While looking for information on food, I stumbled across this Civil War time recipe.
We have heard about the horrible drinks served as whisk(e)y. This explains how some was made.
CHEAP IRISH WHISKEY
(Makes About 30 Gallons)
30 gallons cheap whiskey, 80-90 proof
3 qt. tincture Grains of Paradise (see note 1)
2 ounces catechu (see note 2)
10 drops creosote (see note 3)
5 gallons water.
Oatmeal or rice, 3 parts
Wheat flour, 1 part
Combined, enough to fill a whiskey barrel about 1 ft. deep
See note 4 before actually assembling ingredients
Mix the whiskey, Grains of Paradise and water, then add the remaining ingredients. Pass through a bed composed of ground oatmeal, or of ground rice, of a mass composed of three parts of unground rice, to one part of wheat flour. This bed should be about twelve inches in depth, and for convenience can be arranged in an empty whiskey barrel. The spirit should pass with rapidity through the filter, and if it comes off too highly charged with starch, it should have clean spirit added until the starch becomes dissipated, or is not perceptible to the naked eye; or if the spirit should be too heavy, or cloudy, run through the sand filter alone until it comes out bright. The amount of flour necessary to impart the
desired flavor to the spirit, is not distinguishable to the naked eye; and neither should the liquor have the slightest tinge imparted to its original color.
From Manufacture of Liquors by Pierre Lacour, 1853
Note 1: "Grains of Paradise" is another name for pepper seeds, either guinea pepper or melegueta pepper. Cayenne would probably work about as well. Grind pepper and soak 1 to 1 and 1/2 lb. in a gallon of pure alcohol such as Everclear. Seal bottle tightly and soak for days or weeks as desired. Strain carefully to prevent muddiness, and add from one to two quarts to whiskey recipe above. This was a common method of making fake liquor seem stronger than it was, since the sting of the pepper simulated the bite of alcohol.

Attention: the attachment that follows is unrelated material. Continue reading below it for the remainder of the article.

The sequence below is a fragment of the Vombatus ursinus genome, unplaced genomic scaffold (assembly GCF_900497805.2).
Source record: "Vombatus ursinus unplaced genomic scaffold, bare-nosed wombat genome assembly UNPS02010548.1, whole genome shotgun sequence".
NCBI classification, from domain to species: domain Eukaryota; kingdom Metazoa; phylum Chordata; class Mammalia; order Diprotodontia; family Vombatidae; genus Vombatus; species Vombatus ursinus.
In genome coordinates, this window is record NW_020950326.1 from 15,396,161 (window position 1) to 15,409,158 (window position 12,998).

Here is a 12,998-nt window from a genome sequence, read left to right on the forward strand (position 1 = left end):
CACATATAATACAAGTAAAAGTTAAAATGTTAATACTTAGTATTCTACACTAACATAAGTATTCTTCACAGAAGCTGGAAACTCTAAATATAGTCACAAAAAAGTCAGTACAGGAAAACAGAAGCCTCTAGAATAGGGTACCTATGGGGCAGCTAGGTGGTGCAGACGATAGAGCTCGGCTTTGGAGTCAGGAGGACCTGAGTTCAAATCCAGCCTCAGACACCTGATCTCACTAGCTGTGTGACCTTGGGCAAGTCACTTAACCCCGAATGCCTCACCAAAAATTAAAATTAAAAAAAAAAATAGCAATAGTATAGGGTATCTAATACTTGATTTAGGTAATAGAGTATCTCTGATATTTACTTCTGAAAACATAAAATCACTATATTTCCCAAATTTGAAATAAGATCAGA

Note 2: Catechu is the bark of an East Indian acacia plant, recommended by Lacour for addition to fraudulent liquor as it constricted the throat like strong alcohol. Where you would find this today we have no idea, and no intention of investigating.
Note 3: Creosote is the stuff the use to coat telephone poles to keep them from rotting in the ground. Lacour's recommended dose was 60-80 drops per 100 gallons of fake booze. Unless you like drinking tar, the recommended dose is zero.
Note 4: Please read notes 1, 2 and 3. This is an authentic recipe of stuff that was made by cheating sutlers and sold to soldiers stuck in camp or field who were so desperate for a drink they would buy the godawfullest rot you can imagine. This recipe is included for historical interest ONLY and we trust our readers to have the good sense God gave a goat and not to actually make this dreadful stuff.
"I can resist everything - except temptation" Oscar Wilde
For me temptation is Hannibal Heyes, especially in chaps!